In the summer of 2015, the artist was in Italy to carry out his project on theatres. Visiting the oldest surviving opera house in Europe, the Teatro Olimpico in Vicenza designed by Andrea Palladio, he comes across the Quattro Ragazzi for the first time. This is how Sugimoto talks about the genesis of the project. “(...) Pointing to one of the fresco panels (the foyer has a beautiful fresco that runs along the walls just under the ceiling), the director of the theatre explained to me that it showed a group of envoys from Japan welcomed into the theatre when they visited Vicenza while passing through Rome in 1585, the year the theatre opened. After careful observation I could distinguish, with almost absolute certainty, four Japanese-looking people in the front row. They were the famous young envoys, the four boys, of the Tenshō mission in Europe. Immediately a strong interest arose in me in tracing the travels of the four boys around Italy. I began to investigate their movements and discovered that after landing in Livorno they went to Pisa and Florence, via Siena to Rome, and then from Assisi to Venice. I had photographed the Pantheon in Rome, the Leaning Tower of Pisa and the Cathedral of Siena, all buildings that were already there when the four boys arrived in Italy. Almost by chance, I realised that I was seeing the same buildings that the four boys had seen. Voices from a distant time reached out to me: ‘we want to see through your eyes the same places we once saw in Europe’, they said. The voices could have come from the realm of the dead rather than from some corner of my mind, they mixed, they resonated, they made themselves heard only by me like an echo. Having until then only followed the footsteps of the four boys by chance, I consciously decided to visit and photograph other places they had visited. Chance had turned into necessity. I had no idea how faithfully I could recreate 400 years later the way things looked back then. (...) I visited the places of the origin of my spirit and I took a journey in order to have visual confirmation, which I reveal here in this exhibition”.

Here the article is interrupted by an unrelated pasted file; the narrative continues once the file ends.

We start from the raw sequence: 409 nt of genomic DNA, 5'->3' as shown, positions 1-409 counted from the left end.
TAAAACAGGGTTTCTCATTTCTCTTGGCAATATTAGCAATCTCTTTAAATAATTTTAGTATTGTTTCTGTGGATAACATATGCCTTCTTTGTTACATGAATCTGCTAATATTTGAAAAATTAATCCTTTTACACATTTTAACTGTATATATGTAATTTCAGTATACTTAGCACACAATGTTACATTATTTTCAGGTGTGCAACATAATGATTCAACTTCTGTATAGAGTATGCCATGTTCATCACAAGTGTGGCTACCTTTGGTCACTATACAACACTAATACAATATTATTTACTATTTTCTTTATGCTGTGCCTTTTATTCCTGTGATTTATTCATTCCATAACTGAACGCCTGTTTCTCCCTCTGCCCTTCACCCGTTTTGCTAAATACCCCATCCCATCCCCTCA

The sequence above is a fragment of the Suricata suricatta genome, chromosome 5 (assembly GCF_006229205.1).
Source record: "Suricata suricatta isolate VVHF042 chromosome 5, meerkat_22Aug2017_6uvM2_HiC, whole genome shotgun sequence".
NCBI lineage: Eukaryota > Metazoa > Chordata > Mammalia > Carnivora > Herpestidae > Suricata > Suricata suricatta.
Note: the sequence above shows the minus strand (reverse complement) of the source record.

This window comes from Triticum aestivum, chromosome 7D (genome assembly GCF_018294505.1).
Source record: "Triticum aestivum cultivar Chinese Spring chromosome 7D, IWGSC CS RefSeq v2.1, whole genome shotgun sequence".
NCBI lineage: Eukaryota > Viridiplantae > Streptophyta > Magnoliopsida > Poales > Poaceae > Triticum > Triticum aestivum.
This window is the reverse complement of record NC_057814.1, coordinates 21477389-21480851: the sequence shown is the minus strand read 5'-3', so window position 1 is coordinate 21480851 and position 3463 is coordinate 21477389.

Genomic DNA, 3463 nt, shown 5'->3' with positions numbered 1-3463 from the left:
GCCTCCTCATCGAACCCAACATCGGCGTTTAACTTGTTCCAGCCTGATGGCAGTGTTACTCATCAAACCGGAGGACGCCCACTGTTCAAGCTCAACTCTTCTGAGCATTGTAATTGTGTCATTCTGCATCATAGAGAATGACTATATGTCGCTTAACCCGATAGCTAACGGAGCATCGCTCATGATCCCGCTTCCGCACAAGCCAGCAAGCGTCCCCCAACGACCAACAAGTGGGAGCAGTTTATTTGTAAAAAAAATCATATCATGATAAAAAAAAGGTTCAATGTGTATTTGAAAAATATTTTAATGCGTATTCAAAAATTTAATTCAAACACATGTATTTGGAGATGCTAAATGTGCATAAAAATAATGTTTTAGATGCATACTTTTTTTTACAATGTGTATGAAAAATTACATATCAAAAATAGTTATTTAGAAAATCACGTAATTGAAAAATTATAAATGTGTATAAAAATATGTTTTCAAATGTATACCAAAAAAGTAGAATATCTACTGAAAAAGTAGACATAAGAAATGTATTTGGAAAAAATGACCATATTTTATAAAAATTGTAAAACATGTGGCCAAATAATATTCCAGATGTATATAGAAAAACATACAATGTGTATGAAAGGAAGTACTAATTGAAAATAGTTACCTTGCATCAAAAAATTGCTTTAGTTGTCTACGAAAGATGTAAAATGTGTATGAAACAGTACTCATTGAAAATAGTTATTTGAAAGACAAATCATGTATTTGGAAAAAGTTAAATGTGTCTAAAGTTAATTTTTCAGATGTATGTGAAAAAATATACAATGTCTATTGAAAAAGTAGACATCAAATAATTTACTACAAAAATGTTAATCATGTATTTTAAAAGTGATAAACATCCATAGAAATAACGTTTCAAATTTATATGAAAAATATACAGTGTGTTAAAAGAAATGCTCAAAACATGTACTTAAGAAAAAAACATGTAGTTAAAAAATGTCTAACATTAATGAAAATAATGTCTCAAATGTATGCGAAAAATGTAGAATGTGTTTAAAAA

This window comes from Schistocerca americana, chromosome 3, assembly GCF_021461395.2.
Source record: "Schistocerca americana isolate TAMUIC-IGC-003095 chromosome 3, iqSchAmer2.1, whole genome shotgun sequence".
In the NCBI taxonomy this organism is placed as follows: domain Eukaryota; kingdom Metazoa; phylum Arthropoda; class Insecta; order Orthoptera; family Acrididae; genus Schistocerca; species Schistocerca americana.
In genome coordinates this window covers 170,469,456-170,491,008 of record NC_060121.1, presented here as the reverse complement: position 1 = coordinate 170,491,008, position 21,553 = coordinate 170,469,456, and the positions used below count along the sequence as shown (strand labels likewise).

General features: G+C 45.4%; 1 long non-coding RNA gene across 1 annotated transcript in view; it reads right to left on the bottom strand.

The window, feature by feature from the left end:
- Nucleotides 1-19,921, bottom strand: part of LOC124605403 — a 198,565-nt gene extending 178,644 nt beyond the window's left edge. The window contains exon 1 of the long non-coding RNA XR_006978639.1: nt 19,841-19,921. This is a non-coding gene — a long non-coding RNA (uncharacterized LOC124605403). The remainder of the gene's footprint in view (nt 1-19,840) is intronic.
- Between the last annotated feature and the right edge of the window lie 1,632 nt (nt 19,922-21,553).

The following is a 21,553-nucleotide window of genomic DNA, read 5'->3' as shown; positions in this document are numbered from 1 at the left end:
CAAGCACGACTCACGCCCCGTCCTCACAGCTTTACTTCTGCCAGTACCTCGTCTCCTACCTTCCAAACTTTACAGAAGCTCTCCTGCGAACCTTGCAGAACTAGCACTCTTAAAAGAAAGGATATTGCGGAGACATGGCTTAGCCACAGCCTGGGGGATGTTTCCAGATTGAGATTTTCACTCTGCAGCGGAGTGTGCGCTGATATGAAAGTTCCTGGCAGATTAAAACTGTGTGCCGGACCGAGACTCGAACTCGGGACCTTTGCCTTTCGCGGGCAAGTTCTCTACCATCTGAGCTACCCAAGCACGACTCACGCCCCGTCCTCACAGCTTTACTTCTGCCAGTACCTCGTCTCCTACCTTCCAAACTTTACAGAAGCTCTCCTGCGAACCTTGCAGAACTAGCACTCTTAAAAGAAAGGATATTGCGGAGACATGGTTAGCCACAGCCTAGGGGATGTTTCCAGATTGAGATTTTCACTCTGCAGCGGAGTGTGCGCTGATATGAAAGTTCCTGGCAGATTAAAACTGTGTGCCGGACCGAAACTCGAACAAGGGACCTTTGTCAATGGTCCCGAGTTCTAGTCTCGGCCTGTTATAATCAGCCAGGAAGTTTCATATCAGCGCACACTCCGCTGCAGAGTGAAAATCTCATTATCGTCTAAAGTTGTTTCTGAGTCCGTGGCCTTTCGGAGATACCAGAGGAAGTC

As we read in Ilaria Bernardi’s text, “the underlying idea of the photographs exhibited in this exhibition at Galleria Continua / Roma, St. Regis Rome is to win against time, cancelling its flow, eternalising it and crystallising it in a specific moment”.